The situation surrounding COVID-19 is changing by the day, meaning some of the information in this article might be out of date. For our most recent coronavirus coverage, click here.
Imagine: you’ve spent a fortnight gurning to rib-shaking basslines. You’ve spent hazy afternoons listening to the wisdom of indigenous elders. And you’ve lazed on the sand with a bunch of globe-trotting hippies on Playa Chiquita, one of Central America’s most beautiful beaches.
But as you reach the end of your music festival, you realise something’s not quite right. You’re actually stuck here – or more accurately, you’re trapped by local police and their fear of coronavirus.
This is currently the situation for 300 or so punters at Tribal Gathering Festival in Colón, Panama.
On Friday, two days before the dance music festival came to a close, Health Minister Rosario Turner declared a state of emergency, ordering festival punters to remain on site until 23rd March. The order, which came after the country was hit by its first death from COVID-19 last Tuesday, was issued to help stagger the number of infections, which has currently reached a total of 109 cases.
Border police have now surrounded the festival, entrapping the people that hadn’t quite managed to get away in time and leaving them to work out the distribution of whatever rations were left.
Artist manager Luu Carretero Sierra said locals from Colón have chosen to voluntarily stay on site to help with security and deal with the Ministry of Health, the army, transportation and logistics. “The Panamanian government is not providing any assistance,” she told VICE. “They’ve just left us here to linger. But we’ve experienced massive solidarity from the locals at this crazy time. We’re hoping the food truck will last over a week.”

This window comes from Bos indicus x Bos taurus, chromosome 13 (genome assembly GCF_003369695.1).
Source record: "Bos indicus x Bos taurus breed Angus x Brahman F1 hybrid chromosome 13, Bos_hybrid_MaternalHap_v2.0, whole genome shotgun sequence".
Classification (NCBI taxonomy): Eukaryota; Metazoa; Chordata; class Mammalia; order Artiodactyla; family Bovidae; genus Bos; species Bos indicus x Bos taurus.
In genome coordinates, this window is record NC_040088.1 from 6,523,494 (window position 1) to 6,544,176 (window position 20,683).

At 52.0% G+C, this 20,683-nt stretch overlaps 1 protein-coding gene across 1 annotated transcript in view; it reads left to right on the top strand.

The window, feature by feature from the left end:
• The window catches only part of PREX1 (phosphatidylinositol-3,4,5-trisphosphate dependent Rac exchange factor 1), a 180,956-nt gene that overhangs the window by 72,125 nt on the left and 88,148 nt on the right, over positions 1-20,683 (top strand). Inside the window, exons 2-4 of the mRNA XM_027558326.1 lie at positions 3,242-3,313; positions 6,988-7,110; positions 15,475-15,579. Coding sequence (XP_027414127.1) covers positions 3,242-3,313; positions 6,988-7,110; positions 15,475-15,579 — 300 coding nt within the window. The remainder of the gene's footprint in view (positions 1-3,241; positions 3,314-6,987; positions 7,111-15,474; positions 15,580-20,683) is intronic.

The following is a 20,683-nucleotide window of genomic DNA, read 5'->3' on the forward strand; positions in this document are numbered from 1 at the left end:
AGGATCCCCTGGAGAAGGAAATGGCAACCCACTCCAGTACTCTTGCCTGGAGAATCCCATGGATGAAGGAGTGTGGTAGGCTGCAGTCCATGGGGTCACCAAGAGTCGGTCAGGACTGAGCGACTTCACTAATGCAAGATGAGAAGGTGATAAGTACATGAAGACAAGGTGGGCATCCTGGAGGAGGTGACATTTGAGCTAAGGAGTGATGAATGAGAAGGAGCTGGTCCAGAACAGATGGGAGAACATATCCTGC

The situation is reminiscent of the Bahamian locals who dived in to help disgruntled punters ripped off by the disastrous Fyre Festival – except that event didn’t happen, and they had to deal with corrupt organisers, not a pandemic.
But Sierra said medical supplies on site might now be an issue. This is because the Red Cross – who were contracted by the festival organisers to provide First Aid and care for the general wellbeing of punters during the event – have now left the site.
Sierra, who is a Spanish national, said the British government has refused to help get her back because she is not a UK national. Meanwhile, the Spanish embassy in Panama has not responded to her frequent calls for help. Other embassies, she said, such as those from Hungary and Switzerland, have been taking action to get people home.
A spokesperson from the Spanish Embassy told VICE: "We are in contact with all Spanish citizens whose data has been provided to us by the event organisers. All possible steps are being taken by the Embassy, in some cases via relatives in Spain, and with corresponding Panamanian authorities. Spanish nationals who have not been accounted for can contact us on the emergency numbers by calling (507) 6430 0642 or (507) 6654 7641. We hope to resolve the situation over the coming days. We are working on it."
In response to request for information about people stranded in Panama, a spokesperson for the British Foreign Office said: “We recognise that any British people currently overseas may be nervous about the impact of coronavirus on their travel and their health.